Testicular Cancer

General and more comprehensive text about cancer diseases, their behavior, causes and treatment can be found here.

 

Testicular cancer is a term for a large and variable group of malignant tumors that arise from the tissue of testicles. They are less common in older males, but they typically occur in younger men between 30 and 50 years of age. When diagnosed in time, these tumors are well-treatable and have an overall good prognosis.

 

The testicle is a paired male sexual gland. The testicles are formed during the embryonic development within the abdomen, but they descend into scrotum. This is necessary, because they need lower temperature for proper function including sperm production. The testes contain three basic types of cells – Leydig, Sertoli and stem cells. Leydig cells produce the male sex hormone testosterone, which to some extent affects the behavior of men. Sertoli cells are important for proper maturation of male gametes - the sperm cells. Sertoli cells care for the sperm cells and ensure their nutrition. Stem cells within the testicles are the cells that give birth to sperm cells.

 

All mentioned cells may become sources of malignant tumors. The majority of tumors grows from the stem cells, but some cancers may develop from the Sertoli and Leydig cells. The classification of these tumors is very complex and there are many cancer types including seminoma, yolk sac tumors, choriocarcinomas, embryonic carcinomas, and many others. However, this is not important for general understanding.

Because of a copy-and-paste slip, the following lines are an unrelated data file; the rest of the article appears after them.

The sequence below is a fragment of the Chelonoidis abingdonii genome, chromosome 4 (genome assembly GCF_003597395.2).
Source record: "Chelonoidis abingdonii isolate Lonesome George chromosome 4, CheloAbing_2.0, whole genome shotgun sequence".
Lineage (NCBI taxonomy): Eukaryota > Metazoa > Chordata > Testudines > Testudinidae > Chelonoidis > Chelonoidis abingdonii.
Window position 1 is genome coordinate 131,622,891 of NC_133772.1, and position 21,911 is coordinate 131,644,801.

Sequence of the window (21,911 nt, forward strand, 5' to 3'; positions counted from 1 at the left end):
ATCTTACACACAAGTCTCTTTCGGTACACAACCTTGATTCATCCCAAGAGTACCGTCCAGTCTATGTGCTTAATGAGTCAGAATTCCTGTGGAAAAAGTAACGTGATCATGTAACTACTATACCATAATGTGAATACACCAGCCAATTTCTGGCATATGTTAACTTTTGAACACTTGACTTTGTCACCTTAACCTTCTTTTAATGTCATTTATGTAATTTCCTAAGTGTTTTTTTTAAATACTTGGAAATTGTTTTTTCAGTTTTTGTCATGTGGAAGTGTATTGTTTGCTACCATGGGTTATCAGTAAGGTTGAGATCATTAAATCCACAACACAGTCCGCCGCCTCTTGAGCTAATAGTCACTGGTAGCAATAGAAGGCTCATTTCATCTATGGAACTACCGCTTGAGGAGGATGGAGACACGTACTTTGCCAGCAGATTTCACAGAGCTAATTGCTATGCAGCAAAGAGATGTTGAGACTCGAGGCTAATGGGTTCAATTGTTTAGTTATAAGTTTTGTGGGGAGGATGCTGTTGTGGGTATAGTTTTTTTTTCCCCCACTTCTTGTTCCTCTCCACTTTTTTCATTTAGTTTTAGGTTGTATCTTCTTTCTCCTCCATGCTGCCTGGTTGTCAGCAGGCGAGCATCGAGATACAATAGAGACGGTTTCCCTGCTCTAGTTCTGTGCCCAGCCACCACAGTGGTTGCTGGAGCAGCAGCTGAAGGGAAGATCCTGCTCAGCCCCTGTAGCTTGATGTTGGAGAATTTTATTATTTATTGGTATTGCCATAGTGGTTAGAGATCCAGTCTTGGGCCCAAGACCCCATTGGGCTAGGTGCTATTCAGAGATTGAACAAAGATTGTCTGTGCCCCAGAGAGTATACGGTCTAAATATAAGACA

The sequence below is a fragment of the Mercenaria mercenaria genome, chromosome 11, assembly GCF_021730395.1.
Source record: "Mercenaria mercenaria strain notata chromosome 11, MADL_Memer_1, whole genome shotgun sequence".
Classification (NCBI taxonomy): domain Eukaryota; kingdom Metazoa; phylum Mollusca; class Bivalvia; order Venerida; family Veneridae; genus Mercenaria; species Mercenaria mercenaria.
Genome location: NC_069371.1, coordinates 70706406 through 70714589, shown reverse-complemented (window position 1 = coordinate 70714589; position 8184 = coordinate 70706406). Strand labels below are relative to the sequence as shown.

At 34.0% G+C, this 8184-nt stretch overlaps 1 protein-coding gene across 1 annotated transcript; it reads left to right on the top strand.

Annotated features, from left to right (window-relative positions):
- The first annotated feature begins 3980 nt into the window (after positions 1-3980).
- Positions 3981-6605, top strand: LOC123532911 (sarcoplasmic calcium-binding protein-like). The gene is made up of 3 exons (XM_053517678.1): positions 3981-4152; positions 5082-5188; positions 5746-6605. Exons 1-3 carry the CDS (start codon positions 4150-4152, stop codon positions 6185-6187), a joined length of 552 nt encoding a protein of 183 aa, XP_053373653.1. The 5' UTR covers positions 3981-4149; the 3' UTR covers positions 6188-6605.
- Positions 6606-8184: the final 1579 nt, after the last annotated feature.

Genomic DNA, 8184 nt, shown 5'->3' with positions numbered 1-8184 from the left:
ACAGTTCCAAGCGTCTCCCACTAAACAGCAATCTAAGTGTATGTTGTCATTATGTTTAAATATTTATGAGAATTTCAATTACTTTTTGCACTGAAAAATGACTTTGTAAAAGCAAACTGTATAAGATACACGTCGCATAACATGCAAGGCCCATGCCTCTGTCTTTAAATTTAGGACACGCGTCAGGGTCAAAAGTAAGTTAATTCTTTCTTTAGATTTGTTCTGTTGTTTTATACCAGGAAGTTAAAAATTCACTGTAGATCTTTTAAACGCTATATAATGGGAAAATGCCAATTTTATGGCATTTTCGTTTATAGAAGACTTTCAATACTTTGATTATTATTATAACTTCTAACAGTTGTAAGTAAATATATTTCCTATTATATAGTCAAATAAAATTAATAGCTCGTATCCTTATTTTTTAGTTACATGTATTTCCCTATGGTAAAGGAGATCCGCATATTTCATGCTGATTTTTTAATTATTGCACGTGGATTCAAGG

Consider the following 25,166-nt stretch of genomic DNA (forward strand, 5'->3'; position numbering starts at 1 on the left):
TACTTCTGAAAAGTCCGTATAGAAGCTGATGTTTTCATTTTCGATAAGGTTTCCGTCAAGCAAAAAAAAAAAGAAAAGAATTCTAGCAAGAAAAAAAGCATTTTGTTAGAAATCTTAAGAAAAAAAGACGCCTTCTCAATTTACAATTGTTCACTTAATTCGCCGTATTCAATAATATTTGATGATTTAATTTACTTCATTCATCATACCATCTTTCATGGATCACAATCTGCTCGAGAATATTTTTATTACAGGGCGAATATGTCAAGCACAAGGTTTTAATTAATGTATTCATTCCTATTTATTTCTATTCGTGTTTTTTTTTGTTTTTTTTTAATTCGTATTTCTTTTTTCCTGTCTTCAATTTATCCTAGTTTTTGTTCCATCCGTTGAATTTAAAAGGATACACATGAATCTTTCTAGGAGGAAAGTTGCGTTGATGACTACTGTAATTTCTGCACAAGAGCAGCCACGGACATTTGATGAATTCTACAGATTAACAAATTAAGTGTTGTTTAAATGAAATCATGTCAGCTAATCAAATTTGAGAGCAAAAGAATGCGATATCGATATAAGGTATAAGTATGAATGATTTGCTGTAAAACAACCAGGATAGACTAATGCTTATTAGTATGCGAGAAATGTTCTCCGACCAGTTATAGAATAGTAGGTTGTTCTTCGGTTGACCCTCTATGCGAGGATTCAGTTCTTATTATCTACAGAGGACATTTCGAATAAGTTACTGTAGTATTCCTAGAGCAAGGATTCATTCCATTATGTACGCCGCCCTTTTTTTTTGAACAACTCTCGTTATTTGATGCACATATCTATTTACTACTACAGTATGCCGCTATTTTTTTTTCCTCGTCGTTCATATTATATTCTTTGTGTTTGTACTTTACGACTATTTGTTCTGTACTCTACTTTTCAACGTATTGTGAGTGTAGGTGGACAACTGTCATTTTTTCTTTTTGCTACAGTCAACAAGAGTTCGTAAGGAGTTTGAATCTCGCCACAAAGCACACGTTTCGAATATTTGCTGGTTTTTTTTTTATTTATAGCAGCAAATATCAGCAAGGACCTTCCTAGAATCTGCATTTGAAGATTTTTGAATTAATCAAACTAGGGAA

Causes

The genetics certainly plays an important role together with some outer factors including testicular injuries, chronic infections and condition known as undescended testicle (cryptorchidism). The cryptorchidism means that one or both testicles do not descend and remain in the abdominal cavity. When the persisting cryptorchidism is not solved surgically, the testicle (or both testicles) in the abdominal cavity loses forever the ability to produce sperm and in addition, it has a significantly increased risk of cancer development. Therefore, such irreversibly damaged testicle should be surgically removed.

Symptoms

Testicular cancer usually manifests with a painless enlargement of the affected testicle that is perceived as enlarged scrotum. This must be considered as a serious symptom and any young man should immediately consult a doctor, in ideal case a urologist. Locally spread tumor may cause enlargement of abdominal lymph nodes and distant metastases cause classic cancer symptoms such as fatigue, weight loss, slightly elevated temperature, night sweats and loss of appetite.

Diagnosis

The doctor should carefully examine the enlarged scrotum. The best and accessible diagnostic method is ultrasound of the scrotal sac, which can reliably detect the tumor mass. Some testicular tumors may cause elevated blood levels of certain substances (we refer such substances to as tumor markers) and we can detect them from a sample of venous blood. Local and distant metastases may be visualized by computed tomography.

Prevention

We can prevent the testicular cancers that occur due to cryptorchidism. Any case of cryptorchidism should be monitored and surgically solved. If this does not happen for some reason, the affected testicle should be removed.

Treatment

The therapy depends on the local extent of the tumor and presence of distant metastases. Generally speaking, the tumor mass should be surgically removed, usually together with the affected testicle. Further approach depends on the exact type of tumor according to its histology. Usually, various combinations of chemotherapeutic agents are used with good results. The prognosis of the majority of testicular tumors is relatively good and complete curing is possible.